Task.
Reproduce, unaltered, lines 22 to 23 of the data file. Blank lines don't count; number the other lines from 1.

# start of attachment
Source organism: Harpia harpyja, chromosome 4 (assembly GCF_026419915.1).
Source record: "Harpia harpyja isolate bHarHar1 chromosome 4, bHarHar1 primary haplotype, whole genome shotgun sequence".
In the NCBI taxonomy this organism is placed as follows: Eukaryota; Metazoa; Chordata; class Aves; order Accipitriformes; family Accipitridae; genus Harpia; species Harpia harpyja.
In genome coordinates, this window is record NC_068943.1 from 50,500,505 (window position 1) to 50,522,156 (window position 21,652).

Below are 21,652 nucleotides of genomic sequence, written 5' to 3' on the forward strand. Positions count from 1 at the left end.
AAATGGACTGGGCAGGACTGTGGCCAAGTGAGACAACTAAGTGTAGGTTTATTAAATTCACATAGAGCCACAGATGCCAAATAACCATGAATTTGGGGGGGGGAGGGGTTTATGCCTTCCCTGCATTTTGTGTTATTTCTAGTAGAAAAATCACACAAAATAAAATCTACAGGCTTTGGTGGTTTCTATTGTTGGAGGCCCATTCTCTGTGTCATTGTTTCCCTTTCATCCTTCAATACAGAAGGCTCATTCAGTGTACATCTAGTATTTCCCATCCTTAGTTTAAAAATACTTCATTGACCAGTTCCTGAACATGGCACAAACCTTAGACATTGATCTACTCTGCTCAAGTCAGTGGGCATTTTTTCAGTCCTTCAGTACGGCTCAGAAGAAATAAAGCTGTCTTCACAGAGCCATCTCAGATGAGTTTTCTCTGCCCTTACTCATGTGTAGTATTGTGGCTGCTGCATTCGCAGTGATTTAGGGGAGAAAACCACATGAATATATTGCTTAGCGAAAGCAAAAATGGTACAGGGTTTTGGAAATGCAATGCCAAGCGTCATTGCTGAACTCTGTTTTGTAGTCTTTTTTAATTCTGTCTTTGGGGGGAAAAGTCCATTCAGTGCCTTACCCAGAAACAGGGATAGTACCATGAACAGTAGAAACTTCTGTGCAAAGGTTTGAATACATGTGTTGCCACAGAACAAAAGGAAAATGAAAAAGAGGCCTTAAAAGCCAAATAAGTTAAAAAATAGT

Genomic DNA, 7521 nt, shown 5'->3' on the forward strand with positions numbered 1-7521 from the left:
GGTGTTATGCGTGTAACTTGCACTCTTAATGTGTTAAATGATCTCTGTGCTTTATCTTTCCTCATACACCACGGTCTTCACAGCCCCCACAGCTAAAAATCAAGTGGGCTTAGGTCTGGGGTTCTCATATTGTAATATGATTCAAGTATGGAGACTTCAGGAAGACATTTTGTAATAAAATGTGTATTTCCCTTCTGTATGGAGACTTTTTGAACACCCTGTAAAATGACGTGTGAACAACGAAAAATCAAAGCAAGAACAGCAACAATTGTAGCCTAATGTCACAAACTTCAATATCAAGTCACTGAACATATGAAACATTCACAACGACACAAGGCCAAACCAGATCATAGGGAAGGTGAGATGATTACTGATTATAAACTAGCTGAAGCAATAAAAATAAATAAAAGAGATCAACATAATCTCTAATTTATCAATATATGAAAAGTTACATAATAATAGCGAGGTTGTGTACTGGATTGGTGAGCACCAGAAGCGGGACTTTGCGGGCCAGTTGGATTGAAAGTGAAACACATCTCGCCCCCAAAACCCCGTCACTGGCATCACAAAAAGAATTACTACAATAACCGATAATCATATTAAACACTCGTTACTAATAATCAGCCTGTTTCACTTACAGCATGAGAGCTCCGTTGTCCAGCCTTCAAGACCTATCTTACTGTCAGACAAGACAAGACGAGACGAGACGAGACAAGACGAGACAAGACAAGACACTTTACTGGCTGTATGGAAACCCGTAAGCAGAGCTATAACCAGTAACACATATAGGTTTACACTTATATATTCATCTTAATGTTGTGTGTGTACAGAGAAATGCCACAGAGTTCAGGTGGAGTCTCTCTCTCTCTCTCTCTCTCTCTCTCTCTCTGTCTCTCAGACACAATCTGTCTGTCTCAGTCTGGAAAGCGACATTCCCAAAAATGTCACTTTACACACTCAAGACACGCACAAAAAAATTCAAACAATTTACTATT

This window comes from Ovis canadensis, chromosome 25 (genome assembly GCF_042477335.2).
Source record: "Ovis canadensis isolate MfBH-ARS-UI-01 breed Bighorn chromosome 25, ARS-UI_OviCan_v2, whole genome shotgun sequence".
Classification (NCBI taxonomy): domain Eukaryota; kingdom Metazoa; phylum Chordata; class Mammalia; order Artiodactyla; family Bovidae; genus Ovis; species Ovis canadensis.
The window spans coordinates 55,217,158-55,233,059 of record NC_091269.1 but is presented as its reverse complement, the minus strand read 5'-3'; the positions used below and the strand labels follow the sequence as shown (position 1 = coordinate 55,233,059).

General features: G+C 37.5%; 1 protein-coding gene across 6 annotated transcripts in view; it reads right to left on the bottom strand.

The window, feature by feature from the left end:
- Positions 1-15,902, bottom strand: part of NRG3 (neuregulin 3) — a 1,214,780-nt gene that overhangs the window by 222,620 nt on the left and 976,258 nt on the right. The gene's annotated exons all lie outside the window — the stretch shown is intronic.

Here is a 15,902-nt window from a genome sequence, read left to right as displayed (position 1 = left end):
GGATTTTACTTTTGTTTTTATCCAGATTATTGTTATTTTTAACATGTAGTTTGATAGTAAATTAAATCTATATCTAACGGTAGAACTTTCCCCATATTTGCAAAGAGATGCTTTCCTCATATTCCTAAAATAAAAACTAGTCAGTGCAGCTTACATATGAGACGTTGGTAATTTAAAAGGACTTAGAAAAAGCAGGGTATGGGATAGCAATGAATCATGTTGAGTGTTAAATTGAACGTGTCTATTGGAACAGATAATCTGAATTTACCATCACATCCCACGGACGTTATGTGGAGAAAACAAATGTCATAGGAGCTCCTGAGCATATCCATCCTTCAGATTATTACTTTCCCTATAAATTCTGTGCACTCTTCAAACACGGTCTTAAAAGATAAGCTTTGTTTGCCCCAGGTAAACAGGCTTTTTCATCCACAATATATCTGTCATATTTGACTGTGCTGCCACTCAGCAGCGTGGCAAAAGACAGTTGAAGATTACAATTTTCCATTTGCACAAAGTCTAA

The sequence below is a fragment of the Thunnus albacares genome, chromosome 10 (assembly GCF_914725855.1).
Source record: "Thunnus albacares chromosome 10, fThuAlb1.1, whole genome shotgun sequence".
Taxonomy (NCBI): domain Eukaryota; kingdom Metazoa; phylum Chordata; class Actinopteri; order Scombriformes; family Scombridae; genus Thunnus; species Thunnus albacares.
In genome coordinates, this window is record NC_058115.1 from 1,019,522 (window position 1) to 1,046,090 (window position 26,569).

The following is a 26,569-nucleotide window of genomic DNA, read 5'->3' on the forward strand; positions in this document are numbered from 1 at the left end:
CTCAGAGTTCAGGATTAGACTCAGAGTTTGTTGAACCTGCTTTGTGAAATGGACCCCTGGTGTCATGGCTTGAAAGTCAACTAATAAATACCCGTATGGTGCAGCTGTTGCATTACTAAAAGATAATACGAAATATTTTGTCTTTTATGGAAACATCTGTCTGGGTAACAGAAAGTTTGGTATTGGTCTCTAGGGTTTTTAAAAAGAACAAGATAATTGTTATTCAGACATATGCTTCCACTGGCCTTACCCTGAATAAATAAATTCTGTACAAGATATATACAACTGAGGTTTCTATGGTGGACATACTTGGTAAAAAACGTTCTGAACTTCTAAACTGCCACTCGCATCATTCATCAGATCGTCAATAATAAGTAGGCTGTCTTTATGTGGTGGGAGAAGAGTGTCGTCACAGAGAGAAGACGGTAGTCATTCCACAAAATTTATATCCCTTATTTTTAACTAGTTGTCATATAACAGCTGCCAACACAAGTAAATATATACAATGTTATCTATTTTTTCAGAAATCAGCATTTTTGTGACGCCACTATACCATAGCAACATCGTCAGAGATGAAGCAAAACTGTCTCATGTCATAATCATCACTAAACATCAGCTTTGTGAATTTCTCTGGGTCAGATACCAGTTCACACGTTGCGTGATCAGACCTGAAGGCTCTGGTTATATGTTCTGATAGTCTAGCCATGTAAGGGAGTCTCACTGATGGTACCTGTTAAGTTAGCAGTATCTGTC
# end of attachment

The following is a 26,569-nucleotide window of genomic DNA, read 5'->3' on the forward strand; positions in this document are numbered from 1 at the left end:
CTCAGAGTTCAGGATTAGACTCAGAGTTTGTTGAACCTGCTTTGTGAAATGGACCCCTGGTGTCATGGCTTGAAAGTCAACTAATAAATACCCGTATGGTGCAGCTGTTGCATTACTAAAAGATAATACGAAATATTTTGTCTTTTATGGAAACATCTGTCTGGGTAACAGAAAGTTTGGTATTGGTCTCTAGGGTTTTTAAAAAGAACAAGATAATTGTTATTCAGACATATGCTTCCACTGGCCTTACCCTGAATAAATAAATTCTGTACAAGATATATACAACTGAGGTTTCTATGGTGGACATACTTGGTAAAAAACGTTCTGAACTTCTAAACTGCCACTCGCATCATTCATCAGATCGTCAATAATAAGTAGGCTGTCTTTATGTGGTGGGAGAAGAGTGTCGTCACAGAGAGAAGACGGTAGTCATTCCACAAAATTTATATCCCTTATTTTTAACTAGTTGTCATATAACAGCTGCCAACACAAGTAAATATATACAATGTTATCTATTTTTTCAGAAATCAGCATTTTTGTGACGCCACTATACCATAGCAACATCGTCAGAGATGAAGCAAAACTGTCTCATGTCATAATCATCACTAAACATCAGCTTTGTGAATTTCTCTGGGTCAGATACCAGTTCACACGTTGCGTGATCAGACCTGAAGGCTCTGGTTATATGTTCTGATAGTCTAGCCATGTAAGGGAGTCTCACTGATGGTACCTGTTAAGTTAGCAGTATCTGTC